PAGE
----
100 B.C.: Julius Caesar is born in Rome (although some reports also list July 13 as his birthdate).
1804: Former U.S. Secretary of the Treasury Alexander Hamilton dies a day after being shot in a duel with Vice President Aaron Burr.
1817: Author and philosopher Henry David Thoreau, best known for his book "Walden" and his essay "Civil Disobedience," is born in Concord, Mass.
1849: Dolley Madison, the first lady of the United States from 1809 to 1817 as the wife of President James Madison, dies at age 81 in Washington, D.C.
1854: George Eastman, who would go on to found the Eastman Kodak Company and invent roll film, is born in Waterville, N.Y.
1862: The Medal of Honor is authorized by the United States Congress. Pictured are the three current designs for the medal.
1864: Generally recognized as the birthdate of George Washington Carver, inventor of peanut butter and more than 400 plant products, although the exact day and year of his birth are unknown.
1884: Film producer Louis B. Mayer, generally cited as the creator of the "star system" within Metro-Goldwyn-Mayer studios in its golden years, is born Lazar Meir in Minsk, Russian Empire. Mayer, seen here with Joan Crawford in 1953, was the first person in American history to earn a million-dollar salary and was the highest-paid man in the United States for the nine years from 1937.
1895: Lyricist and playwright Oscar Hammerstein II is born in New York City. Hammerstein won eight Tony Awards and two Academy Awards in his career and is best known for his collaborations with composer Richard Rodgers, including "Oklahoma!," "The King and I," "South Pacific" and "The Sound of Music."
1901: Cy Young wins his 300th game, leading the Boston Americans (soon to be known as the Red Sox) over the Philadelphia A's. Young will win 211 more games, for a total of 511, the most in major-league history.
1908: Actor and comedian Milton Berle, known to millions of viewers as "Uncle Miltie" and "Mr. Television" during TV's golden age, is born Milton Berlinger in New York City. Berle was the first major American television star, hosting NBC's "Texaco Star Theater" comedy-variety show from 1948 to 1955. He started out as a child actor in silent films and moved onto vaudeville, stand-up comedy and radio stardom in the 1920s and 1930s.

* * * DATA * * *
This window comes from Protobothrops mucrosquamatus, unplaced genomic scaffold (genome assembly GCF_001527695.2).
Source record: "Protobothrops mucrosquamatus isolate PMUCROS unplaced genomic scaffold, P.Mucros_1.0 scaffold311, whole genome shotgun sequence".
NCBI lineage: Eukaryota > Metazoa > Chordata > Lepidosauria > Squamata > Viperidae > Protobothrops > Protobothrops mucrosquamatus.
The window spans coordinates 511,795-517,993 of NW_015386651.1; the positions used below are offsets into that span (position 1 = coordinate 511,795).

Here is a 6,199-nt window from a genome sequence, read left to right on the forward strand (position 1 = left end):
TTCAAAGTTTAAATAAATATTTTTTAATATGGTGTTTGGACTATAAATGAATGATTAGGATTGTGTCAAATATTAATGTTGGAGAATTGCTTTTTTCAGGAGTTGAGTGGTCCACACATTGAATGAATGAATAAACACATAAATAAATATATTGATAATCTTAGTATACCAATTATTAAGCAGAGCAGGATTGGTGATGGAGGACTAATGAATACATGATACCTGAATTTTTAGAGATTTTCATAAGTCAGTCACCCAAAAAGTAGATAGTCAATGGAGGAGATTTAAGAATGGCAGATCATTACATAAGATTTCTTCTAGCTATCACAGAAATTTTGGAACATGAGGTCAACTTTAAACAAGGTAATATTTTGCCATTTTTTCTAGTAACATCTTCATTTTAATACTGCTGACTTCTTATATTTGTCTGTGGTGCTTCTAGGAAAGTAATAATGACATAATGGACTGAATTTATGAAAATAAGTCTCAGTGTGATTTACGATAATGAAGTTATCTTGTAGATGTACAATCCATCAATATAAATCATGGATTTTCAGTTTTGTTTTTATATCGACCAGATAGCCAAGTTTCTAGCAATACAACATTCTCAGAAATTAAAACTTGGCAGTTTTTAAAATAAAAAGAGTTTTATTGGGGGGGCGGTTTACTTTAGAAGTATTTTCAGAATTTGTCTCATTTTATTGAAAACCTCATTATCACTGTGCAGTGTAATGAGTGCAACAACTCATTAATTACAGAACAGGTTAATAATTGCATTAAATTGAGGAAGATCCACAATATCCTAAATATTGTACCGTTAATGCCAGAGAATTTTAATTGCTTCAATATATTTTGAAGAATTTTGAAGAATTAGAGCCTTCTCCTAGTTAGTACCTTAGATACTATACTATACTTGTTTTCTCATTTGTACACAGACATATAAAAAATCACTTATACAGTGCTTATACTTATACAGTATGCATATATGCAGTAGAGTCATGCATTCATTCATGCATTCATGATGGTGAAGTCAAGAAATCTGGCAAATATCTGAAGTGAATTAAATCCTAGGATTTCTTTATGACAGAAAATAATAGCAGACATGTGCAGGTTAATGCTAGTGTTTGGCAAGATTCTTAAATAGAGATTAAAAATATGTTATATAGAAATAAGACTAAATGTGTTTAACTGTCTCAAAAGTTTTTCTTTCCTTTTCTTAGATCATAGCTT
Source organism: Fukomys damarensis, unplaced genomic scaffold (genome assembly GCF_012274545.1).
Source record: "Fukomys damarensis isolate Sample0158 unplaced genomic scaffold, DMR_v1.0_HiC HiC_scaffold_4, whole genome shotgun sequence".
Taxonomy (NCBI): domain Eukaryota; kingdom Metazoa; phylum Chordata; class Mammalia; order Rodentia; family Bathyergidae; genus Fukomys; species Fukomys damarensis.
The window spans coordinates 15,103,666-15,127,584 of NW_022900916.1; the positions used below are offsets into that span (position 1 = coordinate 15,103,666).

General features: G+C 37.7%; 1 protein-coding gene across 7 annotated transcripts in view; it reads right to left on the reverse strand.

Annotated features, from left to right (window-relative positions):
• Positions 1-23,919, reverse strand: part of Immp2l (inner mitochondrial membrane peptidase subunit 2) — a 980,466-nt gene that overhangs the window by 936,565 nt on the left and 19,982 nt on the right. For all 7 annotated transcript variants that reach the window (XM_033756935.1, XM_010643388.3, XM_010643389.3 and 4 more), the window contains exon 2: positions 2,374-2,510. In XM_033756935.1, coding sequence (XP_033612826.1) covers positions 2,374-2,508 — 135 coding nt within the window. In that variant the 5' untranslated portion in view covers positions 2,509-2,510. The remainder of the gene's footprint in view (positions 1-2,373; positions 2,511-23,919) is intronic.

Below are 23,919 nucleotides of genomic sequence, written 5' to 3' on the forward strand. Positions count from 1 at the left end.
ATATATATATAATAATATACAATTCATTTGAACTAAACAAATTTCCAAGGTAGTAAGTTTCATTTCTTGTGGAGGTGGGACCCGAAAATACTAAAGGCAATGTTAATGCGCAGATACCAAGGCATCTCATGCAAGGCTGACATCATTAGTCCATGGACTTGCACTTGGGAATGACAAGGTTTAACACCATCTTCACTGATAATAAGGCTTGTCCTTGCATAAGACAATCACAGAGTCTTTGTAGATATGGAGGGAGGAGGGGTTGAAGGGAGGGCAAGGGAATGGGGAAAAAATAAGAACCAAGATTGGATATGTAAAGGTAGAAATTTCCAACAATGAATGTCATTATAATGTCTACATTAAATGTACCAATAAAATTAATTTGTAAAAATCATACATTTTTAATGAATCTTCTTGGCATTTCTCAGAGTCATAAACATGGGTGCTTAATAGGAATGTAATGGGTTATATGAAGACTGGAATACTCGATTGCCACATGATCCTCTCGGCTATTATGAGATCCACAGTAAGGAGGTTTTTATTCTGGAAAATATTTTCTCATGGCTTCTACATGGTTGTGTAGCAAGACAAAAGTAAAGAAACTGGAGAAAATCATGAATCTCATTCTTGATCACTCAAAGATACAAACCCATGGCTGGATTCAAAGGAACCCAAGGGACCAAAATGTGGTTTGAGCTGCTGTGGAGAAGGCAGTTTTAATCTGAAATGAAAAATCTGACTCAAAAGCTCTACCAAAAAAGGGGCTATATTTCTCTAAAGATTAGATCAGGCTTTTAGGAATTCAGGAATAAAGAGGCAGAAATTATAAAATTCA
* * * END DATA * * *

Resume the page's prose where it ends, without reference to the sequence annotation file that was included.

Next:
1909: Congress approves a resolution proposing the 16th Amendment, which, upon ratification in 1913, establishes the federal income tax.
1910: Charles Rolls, the English engineer and aviator who joined with industrialist Henry Royce to found Rolls-Royce Ltd. in 1906, dies in an air crash when the tail of his Wright Flyer breaks off during a flying display in Bournemouth, England. At the onset of World War I, the company turned from automobiles to the production of much-needed reliable engines for aviation. After the war, Rolls-Royce continued both as a manufacturer of luxury automobiles and airplane engines.
1937: Comedian and actor Bill Cosby, best known for the sitcom "The Cosby Show," is born in Philadelphia, Pa. Cosby, a veteran standup comedian who got his start in the 1960s, is also known for the 1960s action series "I Spy" and creating the educational cartoon comedy series "Fat Albert and the Cosby Kids."
1954: The Major League Baseball Players Association, which had organized informally in 1946 as a "players' fraternity," is founded.
1960: The first Etch-A-Sketch rolls off a factory line in Bryan, Ohio.
1962: The Rolling Stones perform their first ever concert, at the Marquee Club in London.
1971: The Australian Aboriginal flag is flown for the first time.
1971: Figure skater Kristi Yamaguchi, who won a gold medal at the 1992 Winter Olympics in Albertville, France, is born in Hayward, Calif. Yamaguchi also won two World Figure Skating Championships in 1991 and 1992 and a U.S. Figure Skating Championships in 1992.
1973: Actor Lon Chaney Jr., the son of famous silent film actor Lon Chaney best known for his starring role in the 1941 movie "The Wolf Man," dies of heart failure at age 67 in San Clemente, Calif. Chaney also reprised his most famous role in various crossover films and was also known for playing other classic monsters, including Frankenstein's monster in 1942's "The Ghost of Frankenstein" and Kharis the mummy in "The Mummy's Tomb" (1942), "The Mummy's Ghost" (1944) and "The Mummy's Curse" (1944). He also played the title character, Count Alucard -- Dracula spelled backward -- in 1943's "Son of Dracula." He also had roles in "Of Mice and Men," "High Noon" and "The Defiant Ones."
1977: Brock Lesnar, mixed martial artist and professional wrestler, is born in Webster, S.D.
1978: Actor Topher Grace, best known for the sitcom "That '70s Show" and movies like "In Good Company," "Spider-Man 3" and "Predators," is born in New York City.
1978: Actress Michelle Rodriguez, best known for movies such as "Girlfight," "The Fast and the Furious," "Resident Evil" and "Avatar" (pictured), is born in San Antonio, Texas.
1979: The Chicago White Sox host "Disco Demolition Night" at Comiskey Park. The event, which included an on-field detonation of a crate of disco records, was marred by a near-riot that ensued after rowdy fans surged onto the field. The game was called and the White Sox later forfeited.
1982: "E.T.: The Extra-Terrestrial" breaks box-office records by surpassing the $100-million mark of ticket sales in the first 31 days of its opening. Less than a year later that record was broken by "Return of the Jedi," which made the $100-million mark in 23 days. Several films, including "The Avengers," "The Dark Knight" and "Harry Potter and the Deathly Hallows Part 2," now hold the current record of two days.
1984: Democratic presidential candidate Walter F. Mondale names U.S. Rep. Geraldine A. Ferraro of New York to be his running mate, making her the first woman to run for vice president on a major party ticket.